According to data from the 2016 census, Canadian Aboriginal groups account for 4.9 per cent of the national population. At just over 1.67 million people, this figure has increased at a staggering 42.5 per cent since 2006 alone.

In response, institutions across Canada have taken measures to address the challenges and historical disadvantages facing this growing population; at the national level, the Truth and Reconciliation Council of Canada (TRC) and closer to home, the Ontario Undergraduate Student Association (OUSA) paper, entitled “Indigenous Students.”

Presented and passed at OUSA’s recent general assembly, the paper is aimed at providing recommendations specifically at a provincial level, said Andrew Clubine, Vice President of education for Feds and OUSA president.

The document, which includes 51 recommendations, addresses the variety of concerns facing Ontario’s Indigenous, specifically at the post-secondary level.

Of these issues, Lori Campbell, director of the Waterloo Aboriginal Education Centre (WAEC) and Cree-Métis from Saskatchewan, elaborated. The first issue she highlighted was that of finance.

Indigenous students, she said, receive minimal funding to support tuition costs and as a result, are driven to work part-time. As their academics suffer, these students are further disadvantaged in applying for other scholarships.

“It’s kind of a circle in this regard,” she said.

The recommendations of the paper go on to identify areas of need beyond the classroom, one of which was apparent to Campbell immediately upon her arrival in early 2017.

“I recognize that we don’t have an ‘Elders in Residence’ program through core funding here at the University of Waterloo,” she said.

However, the placement of elders would likely not prove a simple task.

“The university is a hub for a diverse group of Indigenous students,” she said, noting the importance of having elders representative of students’ backgrounds. “It’s not just a one size fits all thing, there is no … pan-Indigenous way [to go] about this.”

Furthermore, noted Campbell, such representation must extend to all areas of campus.

“It can be challenging when we don’t see anybody like us represented,” she said on the void of Indigenous presence in academic and professional fields. “Those spaces and places almost don’t seem achievable because we don’t see ourselves reflected.”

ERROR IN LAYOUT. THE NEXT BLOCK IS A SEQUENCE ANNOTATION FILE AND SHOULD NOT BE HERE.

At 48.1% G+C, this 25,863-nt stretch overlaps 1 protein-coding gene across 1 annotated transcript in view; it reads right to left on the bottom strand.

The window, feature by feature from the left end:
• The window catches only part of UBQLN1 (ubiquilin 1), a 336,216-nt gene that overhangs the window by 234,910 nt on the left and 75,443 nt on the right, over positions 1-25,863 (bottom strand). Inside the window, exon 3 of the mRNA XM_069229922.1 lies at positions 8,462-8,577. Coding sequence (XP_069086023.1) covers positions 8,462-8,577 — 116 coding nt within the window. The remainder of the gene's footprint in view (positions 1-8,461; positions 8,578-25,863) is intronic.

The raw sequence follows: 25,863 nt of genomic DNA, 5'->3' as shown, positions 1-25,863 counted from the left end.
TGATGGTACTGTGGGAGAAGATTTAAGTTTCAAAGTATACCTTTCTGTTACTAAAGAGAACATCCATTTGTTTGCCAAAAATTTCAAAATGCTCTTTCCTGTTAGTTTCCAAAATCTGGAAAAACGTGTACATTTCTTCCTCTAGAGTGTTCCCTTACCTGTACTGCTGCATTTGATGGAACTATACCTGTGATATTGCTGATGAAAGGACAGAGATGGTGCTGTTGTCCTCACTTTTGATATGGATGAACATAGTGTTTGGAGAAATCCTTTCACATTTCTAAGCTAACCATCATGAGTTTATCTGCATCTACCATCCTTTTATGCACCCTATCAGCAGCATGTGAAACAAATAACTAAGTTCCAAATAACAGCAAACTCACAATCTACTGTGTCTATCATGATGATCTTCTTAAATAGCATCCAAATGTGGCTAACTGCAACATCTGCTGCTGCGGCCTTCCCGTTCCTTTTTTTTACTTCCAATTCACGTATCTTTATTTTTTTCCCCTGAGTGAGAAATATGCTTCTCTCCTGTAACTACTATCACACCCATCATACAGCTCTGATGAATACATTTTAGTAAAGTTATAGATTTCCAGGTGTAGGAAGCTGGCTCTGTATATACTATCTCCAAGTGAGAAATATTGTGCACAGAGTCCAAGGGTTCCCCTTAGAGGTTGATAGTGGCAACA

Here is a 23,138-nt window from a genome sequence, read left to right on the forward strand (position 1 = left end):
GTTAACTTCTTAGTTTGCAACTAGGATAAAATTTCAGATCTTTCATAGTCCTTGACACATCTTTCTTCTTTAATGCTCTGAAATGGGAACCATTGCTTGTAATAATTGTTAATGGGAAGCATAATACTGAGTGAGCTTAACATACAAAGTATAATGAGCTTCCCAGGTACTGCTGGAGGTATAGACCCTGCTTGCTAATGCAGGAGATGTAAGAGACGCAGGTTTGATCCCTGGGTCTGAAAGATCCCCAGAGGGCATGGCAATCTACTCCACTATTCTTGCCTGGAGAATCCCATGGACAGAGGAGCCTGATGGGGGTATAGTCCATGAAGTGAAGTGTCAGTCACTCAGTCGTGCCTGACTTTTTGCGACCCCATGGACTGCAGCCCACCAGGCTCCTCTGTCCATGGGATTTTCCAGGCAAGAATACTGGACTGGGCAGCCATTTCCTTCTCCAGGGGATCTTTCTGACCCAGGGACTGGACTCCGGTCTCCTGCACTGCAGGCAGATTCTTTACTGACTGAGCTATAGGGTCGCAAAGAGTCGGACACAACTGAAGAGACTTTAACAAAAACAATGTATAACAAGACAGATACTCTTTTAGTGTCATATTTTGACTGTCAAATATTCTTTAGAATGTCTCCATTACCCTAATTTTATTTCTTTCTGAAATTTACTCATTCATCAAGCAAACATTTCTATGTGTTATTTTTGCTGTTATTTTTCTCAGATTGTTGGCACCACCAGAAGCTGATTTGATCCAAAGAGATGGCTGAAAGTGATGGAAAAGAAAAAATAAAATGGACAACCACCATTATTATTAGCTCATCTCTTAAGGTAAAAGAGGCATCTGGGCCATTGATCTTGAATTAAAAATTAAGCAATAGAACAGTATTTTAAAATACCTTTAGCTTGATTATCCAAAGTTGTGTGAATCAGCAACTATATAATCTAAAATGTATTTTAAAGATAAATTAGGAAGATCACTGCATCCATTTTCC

Currently, this reflection is all but invisible to many Indigenous students. According to the OUSA release, Indigenous students account for just one per cent of Ontario university student populations. At the University of Waterloo, students who self-declare a background of either First Nation, Métis, or Inuit amount to a population of just 130.

As such, beyond inspiration, representation at the institutional and governance levels ensures accountability, said Campbell.

“We can think that we’re doing really, really well but if we don’t have an Indigenous voice at the table? Then there’s no problem right?”

In bringing these voices to the table, Campbell was sure to note that the process would not be simple.

“You know, I think we need to be uncomfortable about the situation that we’re in,” she said. “Not just in the institution but nationally as a whole and I think if we’re not uncomfortable in sort of challenging ourselves to think a little bit about what role we’re playing within this structure that’s allowing inequities to continue.”

Of the OUSA report, Campbell’s overall impression — upon brief inspection —  was positive.

“I think this OUSA report is helpful,” she said. “Our institutions and our Indigenous students would definitely benefit from having the recommendations met.”

In preliminary efforts to do so, Feds recently proposed a document parallel to the OUSA paper which, according to Clubine, provides “recommendations and directions for [the UW} campus in particular.”

Dubbed Education and Reconciliation: Indigenous Student Success at the University of Waterloo, the paper served as part of UW’s contribution to OUSA’s fall general meeting and as of October, was presented to Students’ Council.

A year in the making, according to Clubine, the paper outlines the duties of the University of Waterloo and Feds specifically with respect to reconciliation initiatives.

“The focus is more on the education side in the Feds paper,” he said. “[It questions] how the University of Waterloo provide[s] … academics in general informed by our duties to reconciliation, informed by Indigenous knowledges and with supports provided to people from Indigenous communities.”

Should the paper be approved, Clubine hopes this will encourage not only Indigenous courses but the incorporation of Indigenous knowledge into a variety of disciplines, as well as help to provide support and space for Indigenous students to self-identity on campus and engage with their Indigenous identity on campus.

“I think it’s a learning process that we’ve come to kind of as a country, really, especially following the TRC report … we have a duty to take part in not just repairing relationships with Indigenous communities but playing a part …  in helping them become healthy communities,” said Clubine of the process. “And a lot of that has to do with access to education.”

Though the Feds paper has yet to pass, the matter is scheduled for address as of the next Students’ Council meeting, scheduled for Dec. 2 but subject to change.

Photo taken by Ju Hyun Kim